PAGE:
The Secret to Unleashing an Unstoppable Improvement Culture

Read on to learn how to create a successful culture of process improvement.

Improvement and change culture

Why is it that some organizations successfully do more with less — continually increasing their efficiency, improving productivity and outstripping the competition, while similar organizations in the same industry struggle? A focus on continuous improvement is often the reason. So how do you make sure your organization has that focus, and advantage?

It all comes down to your culture. The dominant culture of an organization has a huge impact on the success rate of any change initiative.

Generally human beings want to improve and make things better. The key is to normalize this behavior — in other words, to make improvement your organization’s natural state.

“If teams are excited, empowered and motivated with a real desire to achieve, then the sky is the limit.”

If teams are excited, empowered and motivated with a real desire to achieve, then the sky is the limit. But if they are not engaged, if they feel powerless and lack the motivation to drive change, it’s what we call a weak process culture.

Signs of a weak process culture

While every business is different, the signs of a weak process culture are the same. There will be little or no collaboration and engagement among employees, overall morale will be low, and you’ll see high rates of failure in process and change initiatives.

This can become an ingrained problem. In companies with a weak process culture, teams will push back on change. You’ll hear statements like “Trust me, I’ve been doing this job for twenty years, I don’t need to write it down.” No-one will be looking at or talking about process, and the general attitude towards process improvement and ownership will be one of inconvenience.

Causes of a weak process culture

  1. Invisible leadership

The exec and the leadership team believe there is benefit to be gained from investment in ongoing improvement, but are not visible in their support (or worse — they verbalize support but deep down are dismissive of process, and consider it to be merely a compliance requirement).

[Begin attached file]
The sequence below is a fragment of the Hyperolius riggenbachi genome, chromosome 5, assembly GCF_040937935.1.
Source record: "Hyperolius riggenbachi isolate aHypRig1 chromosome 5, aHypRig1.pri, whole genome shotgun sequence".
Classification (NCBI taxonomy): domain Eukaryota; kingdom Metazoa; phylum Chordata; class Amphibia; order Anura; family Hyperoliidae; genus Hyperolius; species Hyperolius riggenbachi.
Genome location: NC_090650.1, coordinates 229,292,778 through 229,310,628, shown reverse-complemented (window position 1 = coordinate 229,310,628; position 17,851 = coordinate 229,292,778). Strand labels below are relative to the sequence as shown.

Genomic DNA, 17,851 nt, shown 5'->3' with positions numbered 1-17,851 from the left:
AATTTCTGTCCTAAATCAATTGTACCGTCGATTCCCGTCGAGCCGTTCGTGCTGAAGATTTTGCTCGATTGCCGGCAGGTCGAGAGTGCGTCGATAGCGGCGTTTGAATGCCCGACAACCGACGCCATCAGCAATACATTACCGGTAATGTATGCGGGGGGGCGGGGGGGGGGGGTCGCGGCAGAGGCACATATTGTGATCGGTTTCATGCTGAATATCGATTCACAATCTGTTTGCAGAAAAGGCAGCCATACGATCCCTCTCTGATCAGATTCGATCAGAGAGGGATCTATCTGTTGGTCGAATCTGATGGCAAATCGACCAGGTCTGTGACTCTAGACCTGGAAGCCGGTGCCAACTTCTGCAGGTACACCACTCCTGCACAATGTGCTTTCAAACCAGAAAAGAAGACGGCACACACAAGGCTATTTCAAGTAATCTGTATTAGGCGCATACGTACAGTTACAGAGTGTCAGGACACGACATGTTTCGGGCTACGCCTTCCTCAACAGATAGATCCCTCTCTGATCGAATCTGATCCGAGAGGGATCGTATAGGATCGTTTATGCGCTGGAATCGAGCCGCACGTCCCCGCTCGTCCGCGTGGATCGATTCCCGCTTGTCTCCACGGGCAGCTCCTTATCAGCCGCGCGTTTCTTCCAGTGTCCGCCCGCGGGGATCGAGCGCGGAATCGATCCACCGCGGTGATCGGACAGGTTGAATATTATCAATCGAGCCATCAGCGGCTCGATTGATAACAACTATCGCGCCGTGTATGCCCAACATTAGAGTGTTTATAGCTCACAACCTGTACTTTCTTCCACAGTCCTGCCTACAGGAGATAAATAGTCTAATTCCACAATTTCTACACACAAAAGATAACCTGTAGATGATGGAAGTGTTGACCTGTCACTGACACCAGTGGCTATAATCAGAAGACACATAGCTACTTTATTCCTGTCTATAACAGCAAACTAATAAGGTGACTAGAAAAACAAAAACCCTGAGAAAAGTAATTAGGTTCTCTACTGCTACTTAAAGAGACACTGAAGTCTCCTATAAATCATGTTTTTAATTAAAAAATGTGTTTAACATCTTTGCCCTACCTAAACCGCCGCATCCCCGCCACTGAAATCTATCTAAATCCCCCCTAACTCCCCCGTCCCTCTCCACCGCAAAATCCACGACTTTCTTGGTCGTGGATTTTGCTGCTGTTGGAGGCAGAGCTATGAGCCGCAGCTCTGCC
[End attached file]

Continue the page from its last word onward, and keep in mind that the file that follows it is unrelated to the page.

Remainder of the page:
2. Initiatives that disempower teams

When outside experts are brought in to change things, the true process owners, the people on the ground, are side lined. This can diminish confidence to collaborate and hinder innovation.

3. Loss of momentum

Projects start off with a big bang but things quickly revert to the old way of doing things and often any gains are lost.

4. Unhelpful process documentation

Pages and pages of process documents and charts that are complicated and indecipherable. If staff need help and can’t immediately find it, it can kill engagement and weaken the brand of process.

5. Improvement in silent mode

Basically there is no acknowledgement of improvement efforts — no announcements, no KPI’S, no measures, no success celebration, no brand. If there is no inspiration to succeed, no kudos for success, teams cease to care.

If we visit a company website that isn’t helpful, isn’t easy to navigate and is pages and pages long, we just don’t come back to it. We shouldn’t expect attitudes to process guidance to be any different — if teams can’t use it easily, then they won’t use it at all.

How to make positive change go viral

You may recognize some of the above causes in your organization, but the good news is that with the right foundations in place, weak process culture can be fixed.

Here are 5 key ingredients to unleash an unstoppable improvement culture:

1. Demonstrate active leadership

Get your leaders on board right from the beginning by demonstrating that there is an issue that needs addressing. Do whatever it takes to find that sore spot that makes the executive team sit up and take notice.

  • Speak to them in their language, not just using numbers, but with evidence. Win their hearts. Show them a Facebook post written by a customer, give them evidence of a customer survey or share feedback from teams.
  • Then get them out among the people, showing their support and celebrating successes. They need to be visibly committed. If they’re not, everyone out there in the business can tell and will respond accordingly.
  • Appoint a CPO (Chief Process Officer) and process champions. These are the leadership roles responsible for communicating the vision to the organization. The champions set the standards and expectations and make sure the improvement opportunities are followed up on.